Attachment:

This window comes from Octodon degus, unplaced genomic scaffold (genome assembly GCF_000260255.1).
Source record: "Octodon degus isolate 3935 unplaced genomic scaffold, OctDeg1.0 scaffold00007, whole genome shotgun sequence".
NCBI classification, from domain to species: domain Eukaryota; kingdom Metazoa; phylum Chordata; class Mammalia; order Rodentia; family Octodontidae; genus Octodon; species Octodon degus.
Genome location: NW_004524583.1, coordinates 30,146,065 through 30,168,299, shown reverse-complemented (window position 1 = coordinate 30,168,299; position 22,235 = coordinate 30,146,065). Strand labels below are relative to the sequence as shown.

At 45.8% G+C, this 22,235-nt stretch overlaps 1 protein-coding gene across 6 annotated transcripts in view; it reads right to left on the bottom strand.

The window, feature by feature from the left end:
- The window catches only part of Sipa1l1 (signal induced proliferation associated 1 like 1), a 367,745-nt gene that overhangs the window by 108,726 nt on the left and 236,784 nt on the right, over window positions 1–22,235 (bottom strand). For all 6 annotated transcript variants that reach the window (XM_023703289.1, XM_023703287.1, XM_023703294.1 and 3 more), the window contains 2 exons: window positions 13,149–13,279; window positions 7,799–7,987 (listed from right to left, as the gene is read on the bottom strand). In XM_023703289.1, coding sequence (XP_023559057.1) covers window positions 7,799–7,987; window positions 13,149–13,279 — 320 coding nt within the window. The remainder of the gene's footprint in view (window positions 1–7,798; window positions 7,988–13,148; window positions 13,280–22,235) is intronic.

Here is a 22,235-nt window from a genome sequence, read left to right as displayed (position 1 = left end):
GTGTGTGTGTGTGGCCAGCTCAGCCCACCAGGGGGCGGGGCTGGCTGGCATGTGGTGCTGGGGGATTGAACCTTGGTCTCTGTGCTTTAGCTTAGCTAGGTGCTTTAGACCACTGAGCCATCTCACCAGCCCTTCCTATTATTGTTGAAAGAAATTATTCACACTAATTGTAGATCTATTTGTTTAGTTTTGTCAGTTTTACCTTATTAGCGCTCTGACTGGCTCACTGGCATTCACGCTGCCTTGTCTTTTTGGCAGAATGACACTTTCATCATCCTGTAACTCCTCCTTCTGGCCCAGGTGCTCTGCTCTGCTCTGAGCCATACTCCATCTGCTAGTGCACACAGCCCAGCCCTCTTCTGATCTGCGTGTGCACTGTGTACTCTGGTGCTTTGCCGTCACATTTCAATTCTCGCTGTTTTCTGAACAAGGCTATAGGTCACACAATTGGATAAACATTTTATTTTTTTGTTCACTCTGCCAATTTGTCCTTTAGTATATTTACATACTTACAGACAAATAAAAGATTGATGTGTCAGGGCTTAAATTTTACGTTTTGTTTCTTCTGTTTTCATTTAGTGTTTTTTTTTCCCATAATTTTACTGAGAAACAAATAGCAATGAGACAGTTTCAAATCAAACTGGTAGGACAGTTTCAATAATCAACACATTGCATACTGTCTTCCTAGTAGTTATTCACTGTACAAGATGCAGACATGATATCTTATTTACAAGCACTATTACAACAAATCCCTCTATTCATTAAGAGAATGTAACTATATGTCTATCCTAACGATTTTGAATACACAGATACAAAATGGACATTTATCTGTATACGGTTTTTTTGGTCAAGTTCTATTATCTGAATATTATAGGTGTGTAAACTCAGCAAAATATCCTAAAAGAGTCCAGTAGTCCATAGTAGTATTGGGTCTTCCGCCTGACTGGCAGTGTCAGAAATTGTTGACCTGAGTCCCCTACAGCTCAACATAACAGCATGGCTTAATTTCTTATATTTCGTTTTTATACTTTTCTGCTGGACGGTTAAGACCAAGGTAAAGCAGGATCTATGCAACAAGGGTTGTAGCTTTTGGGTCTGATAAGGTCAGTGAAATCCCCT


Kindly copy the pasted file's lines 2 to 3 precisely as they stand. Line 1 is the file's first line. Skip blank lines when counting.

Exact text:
Source record: "Octodon degus isolate 3935 unplaced genomic scaffold, OctDeg1.0 scaffold00007, whole genome shotgun sequence".
NCBI classification, from domain to species: domain Eukaryota; kingdom Metazoa; phylum Chordata; class Mammalia; order Rodentia; family Octodontidae; genus Octodon; species Octodon degus.